How to take macro photos without a macro lens
I’ve been obsessed with macro photography since first discovering it in my young teen years. I couldn’t afford a proper macro lens for a really long time, and I couldn’t justify the expense over some other, more practical (for me) equipment. That doesn’t mean I wasn’t experimenting with macro photography for years, however. I still use this technique to take macro photos without a macro lens, even when owning one. I recently covered the topic of freelensing, and wanted to expand on that to get a little more macro.
Flip your lens around – reversed lens macro photography
That’s right–– just turn your lens around to take macro photos. Since the lens isn’t attached to your camera body, you can use any type of lens to take macro photos without a macro lens. You are holding the lens freely in front of your camera body’s opening and manually moving closer or further to your subject. If you are already familiar with freelensing, it is a similar concept with the lens in the reverse direction.
What lens should you use for reverse macro photography?
The closer you want to get to your subject, the wider angle your lens should be. When I am taking reverse macro photos, I often use a 35mm lens. I also do prefer to use lenses that have a manual aperture ring, like old film lenses or my Rokinon 35mm, because it gives me a lot more control over the image. Digital lenses will also work for this technique, but you have less control over changing the aperture. What you get is what you get.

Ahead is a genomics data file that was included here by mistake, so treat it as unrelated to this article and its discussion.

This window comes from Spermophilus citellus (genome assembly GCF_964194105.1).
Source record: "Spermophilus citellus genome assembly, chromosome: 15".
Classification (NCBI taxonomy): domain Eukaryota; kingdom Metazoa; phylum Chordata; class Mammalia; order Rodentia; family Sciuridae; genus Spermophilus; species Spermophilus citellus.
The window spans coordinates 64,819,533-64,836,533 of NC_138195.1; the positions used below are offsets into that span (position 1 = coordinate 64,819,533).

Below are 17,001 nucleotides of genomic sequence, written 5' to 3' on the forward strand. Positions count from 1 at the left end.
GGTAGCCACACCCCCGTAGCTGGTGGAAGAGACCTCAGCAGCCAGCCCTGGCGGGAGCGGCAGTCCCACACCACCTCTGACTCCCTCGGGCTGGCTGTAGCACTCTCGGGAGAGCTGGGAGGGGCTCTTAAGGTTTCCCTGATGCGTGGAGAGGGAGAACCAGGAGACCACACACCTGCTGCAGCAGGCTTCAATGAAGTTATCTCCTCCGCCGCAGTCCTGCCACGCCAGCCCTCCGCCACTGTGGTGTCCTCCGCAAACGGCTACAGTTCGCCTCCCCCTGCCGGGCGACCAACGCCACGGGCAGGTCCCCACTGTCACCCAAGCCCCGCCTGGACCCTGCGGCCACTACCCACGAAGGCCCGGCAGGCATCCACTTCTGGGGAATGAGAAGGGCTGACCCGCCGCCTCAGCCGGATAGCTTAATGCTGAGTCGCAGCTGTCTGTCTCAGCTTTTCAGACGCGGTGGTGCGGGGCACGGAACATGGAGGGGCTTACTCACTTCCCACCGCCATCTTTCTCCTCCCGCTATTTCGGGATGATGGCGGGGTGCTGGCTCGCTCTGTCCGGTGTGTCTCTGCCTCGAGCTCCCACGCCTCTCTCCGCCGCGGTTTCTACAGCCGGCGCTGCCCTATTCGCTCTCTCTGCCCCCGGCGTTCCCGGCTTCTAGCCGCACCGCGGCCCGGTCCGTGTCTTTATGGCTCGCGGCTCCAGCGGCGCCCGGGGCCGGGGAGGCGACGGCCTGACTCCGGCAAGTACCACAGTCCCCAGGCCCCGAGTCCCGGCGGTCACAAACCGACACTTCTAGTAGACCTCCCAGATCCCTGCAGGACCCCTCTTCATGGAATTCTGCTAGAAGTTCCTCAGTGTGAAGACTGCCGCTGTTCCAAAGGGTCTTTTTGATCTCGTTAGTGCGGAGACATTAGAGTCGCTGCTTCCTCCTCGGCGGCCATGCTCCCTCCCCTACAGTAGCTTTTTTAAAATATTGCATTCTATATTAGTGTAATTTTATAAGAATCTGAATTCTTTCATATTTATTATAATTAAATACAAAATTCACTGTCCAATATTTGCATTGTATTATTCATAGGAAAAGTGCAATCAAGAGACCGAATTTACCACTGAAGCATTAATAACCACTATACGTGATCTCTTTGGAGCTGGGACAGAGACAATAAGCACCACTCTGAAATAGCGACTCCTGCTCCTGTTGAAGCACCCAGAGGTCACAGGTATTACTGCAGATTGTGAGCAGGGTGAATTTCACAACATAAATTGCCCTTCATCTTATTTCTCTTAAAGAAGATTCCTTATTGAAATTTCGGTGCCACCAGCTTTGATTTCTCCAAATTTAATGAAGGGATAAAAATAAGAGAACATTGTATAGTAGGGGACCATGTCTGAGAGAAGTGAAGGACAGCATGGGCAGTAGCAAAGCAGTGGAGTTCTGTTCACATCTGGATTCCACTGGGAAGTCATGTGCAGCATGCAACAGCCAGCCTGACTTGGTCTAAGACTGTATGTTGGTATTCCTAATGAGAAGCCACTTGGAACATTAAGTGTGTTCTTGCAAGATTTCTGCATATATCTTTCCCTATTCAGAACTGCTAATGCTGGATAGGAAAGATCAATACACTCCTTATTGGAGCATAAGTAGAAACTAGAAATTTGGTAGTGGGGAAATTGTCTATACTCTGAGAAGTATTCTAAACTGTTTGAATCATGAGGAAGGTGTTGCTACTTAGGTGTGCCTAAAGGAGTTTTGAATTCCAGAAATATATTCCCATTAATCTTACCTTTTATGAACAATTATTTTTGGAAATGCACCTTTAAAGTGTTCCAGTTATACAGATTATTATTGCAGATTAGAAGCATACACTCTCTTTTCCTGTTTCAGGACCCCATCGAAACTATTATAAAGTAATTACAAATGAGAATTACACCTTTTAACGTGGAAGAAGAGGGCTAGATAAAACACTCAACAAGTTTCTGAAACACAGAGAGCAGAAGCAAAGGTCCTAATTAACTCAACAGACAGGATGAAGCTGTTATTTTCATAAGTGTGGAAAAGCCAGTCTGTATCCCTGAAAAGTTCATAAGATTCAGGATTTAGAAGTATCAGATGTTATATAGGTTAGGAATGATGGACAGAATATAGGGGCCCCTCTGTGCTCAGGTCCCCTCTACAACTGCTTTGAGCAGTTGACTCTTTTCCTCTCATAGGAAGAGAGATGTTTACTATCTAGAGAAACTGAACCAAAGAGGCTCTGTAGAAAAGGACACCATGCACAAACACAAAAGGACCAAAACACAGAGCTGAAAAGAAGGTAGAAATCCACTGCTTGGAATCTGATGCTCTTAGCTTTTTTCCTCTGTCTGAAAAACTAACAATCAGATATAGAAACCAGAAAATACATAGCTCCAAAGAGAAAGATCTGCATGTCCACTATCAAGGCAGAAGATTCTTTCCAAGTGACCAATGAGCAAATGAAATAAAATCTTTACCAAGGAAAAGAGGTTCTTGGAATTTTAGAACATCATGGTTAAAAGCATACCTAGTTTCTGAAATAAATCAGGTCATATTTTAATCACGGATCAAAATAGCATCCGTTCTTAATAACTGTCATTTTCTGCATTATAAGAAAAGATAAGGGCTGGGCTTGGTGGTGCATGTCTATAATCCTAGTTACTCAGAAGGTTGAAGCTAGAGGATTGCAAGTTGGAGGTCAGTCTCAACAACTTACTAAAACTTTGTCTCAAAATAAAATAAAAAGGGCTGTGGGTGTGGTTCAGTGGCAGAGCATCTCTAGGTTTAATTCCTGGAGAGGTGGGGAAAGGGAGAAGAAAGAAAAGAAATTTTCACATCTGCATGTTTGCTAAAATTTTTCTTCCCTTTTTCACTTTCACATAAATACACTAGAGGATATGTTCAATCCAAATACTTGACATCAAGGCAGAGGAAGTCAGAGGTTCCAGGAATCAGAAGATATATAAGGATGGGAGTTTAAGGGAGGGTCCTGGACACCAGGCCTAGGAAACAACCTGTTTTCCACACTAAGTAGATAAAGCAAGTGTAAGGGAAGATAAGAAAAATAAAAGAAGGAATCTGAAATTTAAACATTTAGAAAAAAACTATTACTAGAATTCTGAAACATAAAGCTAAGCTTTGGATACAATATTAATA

The more zoom your lens has, the less close-up it will be when in reverse. I find that the 50mm reversed takes nice macro shots, but nothing with truly close-up detail. When shooting snowflakes, I prefer to reverse a 35mm over a 50mm or beyond.
Protecting your sensor with the reverse macro technique
A big priority of shooting without an attached lens is protecting your sensor. You do not want your sensor to collect dirt and dust while you’re trying to take macro photos without a macro lens. With your lens off of the camera body, keep your hand firmly around the base of the lens and camera body opening. This will leave very little room for particles to get in. Once you’re finished taking reverse macro shots, clean your lens of any dust before returning it to the camera body. I do not recommend trying out reverse macro photography in rain, wind, snow, etc. or in any areas with a lot of dust or dirt.
Examples of reverse macro shots
Let’s get to it!
Have you tried this technique to take macro photos without a macro lens? Let me know in the comments or tag me on Instagram @meganbreukelman, I want to see your reverse macro photography.